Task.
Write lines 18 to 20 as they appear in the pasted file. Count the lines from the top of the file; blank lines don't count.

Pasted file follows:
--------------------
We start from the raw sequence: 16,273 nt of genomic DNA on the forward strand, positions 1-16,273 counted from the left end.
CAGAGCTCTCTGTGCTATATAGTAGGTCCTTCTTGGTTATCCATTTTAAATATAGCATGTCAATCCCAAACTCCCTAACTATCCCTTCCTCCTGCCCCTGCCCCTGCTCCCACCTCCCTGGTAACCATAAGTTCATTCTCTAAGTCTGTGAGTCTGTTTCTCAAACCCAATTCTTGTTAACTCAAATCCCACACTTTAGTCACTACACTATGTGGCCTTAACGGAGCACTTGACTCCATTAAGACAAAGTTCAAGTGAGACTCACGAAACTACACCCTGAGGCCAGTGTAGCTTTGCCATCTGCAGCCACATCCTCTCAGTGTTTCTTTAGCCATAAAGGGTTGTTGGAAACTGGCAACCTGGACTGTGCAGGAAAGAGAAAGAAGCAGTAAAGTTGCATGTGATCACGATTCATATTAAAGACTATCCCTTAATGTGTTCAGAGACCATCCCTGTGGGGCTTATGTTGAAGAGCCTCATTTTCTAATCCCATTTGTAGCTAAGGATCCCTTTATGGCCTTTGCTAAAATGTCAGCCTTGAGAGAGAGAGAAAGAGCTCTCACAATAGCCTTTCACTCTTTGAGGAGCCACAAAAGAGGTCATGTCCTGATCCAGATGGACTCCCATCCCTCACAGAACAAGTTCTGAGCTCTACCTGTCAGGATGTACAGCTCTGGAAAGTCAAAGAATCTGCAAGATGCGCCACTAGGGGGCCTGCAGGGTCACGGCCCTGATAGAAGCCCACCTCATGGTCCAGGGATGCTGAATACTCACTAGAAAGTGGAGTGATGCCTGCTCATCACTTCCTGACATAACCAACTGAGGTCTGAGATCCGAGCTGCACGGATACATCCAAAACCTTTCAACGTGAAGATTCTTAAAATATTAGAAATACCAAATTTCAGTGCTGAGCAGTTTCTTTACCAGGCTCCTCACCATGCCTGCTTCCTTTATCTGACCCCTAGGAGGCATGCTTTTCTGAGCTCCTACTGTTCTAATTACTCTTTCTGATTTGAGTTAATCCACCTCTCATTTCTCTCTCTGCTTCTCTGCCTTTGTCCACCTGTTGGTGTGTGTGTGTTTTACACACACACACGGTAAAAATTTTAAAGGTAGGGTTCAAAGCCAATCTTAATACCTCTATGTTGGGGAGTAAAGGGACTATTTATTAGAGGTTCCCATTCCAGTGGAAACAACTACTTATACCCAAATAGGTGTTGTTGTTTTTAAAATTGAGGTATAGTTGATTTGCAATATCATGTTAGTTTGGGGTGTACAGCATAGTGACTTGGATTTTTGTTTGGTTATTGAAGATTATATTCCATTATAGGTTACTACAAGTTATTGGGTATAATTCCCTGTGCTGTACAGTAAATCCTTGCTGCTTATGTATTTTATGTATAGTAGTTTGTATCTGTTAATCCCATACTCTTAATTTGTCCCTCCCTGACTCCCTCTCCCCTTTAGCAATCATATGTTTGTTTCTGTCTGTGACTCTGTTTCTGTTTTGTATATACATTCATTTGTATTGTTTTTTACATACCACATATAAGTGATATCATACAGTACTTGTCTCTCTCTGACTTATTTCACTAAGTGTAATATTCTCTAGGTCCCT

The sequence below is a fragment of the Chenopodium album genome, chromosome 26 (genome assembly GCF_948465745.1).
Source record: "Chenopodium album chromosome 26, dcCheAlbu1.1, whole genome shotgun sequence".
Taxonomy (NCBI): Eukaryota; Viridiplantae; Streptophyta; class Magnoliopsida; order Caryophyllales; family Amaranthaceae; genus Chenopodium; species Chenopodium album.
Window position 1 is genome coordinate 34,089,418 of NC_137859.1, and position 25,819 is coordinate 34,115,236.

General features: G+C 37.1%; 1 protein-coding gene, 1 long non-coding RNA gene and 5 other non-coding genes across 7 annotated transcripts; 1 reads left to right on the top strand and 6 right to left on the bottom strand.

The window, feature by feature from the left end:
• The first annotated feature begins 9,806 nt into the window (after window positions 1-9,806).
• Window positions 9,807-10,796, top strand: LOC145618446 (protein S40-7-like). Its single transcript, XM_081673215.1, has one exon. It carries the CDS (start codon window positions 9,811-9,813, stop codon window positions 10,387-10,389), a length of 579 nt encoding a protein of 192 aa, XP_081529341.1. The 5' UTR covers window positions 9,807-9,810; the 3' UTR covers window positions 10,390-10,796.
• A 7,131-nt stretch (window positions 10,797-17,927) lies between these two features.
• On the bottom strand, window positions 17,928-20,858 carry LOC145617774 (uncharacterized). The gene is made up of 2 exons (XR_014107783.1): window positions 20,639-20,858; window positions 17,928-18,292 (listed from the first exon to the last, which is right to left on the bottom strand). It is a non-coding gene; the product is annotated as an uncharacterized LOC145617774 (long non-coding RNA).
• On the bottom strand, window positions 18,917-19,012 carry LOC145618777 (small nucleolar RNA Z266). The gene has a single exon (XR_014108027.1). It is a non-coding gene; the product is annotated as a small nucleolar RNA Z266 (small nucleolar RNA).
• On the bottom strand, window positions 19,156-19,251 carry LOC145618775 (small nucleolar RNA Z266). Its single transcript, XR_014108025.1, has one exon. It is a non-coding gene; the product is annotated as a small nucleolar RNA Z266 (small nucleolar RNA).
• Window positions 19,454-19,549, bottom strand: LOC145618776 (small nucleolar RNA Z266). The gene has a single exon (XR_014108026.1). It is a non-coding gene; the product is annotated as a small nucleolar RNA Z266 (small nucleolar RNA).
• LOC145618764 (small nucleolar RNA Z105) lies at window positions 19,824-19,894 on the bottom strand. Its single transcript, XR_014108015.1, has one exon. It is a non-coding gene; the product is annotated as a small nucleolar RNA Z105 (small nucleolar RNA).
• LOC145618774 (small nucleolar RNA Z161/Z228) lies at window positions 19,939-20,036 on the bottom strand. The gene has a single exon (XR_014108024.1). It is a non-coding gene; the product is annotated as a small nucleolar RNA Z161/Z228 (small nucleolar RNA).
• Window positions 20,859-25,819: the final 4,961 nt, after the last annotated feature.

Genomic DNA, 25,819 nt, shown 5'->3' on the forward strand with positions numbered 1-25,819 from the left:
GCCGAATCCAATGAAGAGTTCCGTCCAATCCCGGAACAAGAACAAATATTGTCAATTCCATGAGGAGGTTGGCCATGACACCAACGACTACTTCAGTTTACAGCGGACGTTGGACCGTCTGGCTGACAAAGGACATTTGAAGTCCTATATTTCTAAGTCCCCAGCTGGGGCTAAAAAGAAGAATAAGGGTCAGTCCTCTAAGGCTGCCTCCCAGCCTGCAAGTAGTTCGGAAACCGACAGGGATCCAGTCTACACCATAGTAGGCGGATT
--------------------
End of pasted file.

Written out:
• Window positions 20,859-25,819: the final 4,961 nt, after the last annotated feature.

Genomic DNA, 25,819 nt, shown 5'->3' on the forward strand with positions numbered 1-25,819 from the left:
GCCGAATCCAATGAAGAGTTCCGTCCAATCCCGGAACAAGAACAAATATTGTCAATTCCATGAGGAGGTTGGCCATGACACCAACGACTACTTCAGTTTACAGCGGACGTTGGACCGTCTGGCTGACAAAGGACATTTGAAGTCCTATATTTCTAAGTCCCCAGCTGGGGCTAAAAAGAAGAATAAGGGTCAGTCCTCTAAGGCTGCCTCCCAGCCTGCAAGTAGTTCGGAAACCGACAGGGATCCAGTCTACACCATAGTAGGCGGATT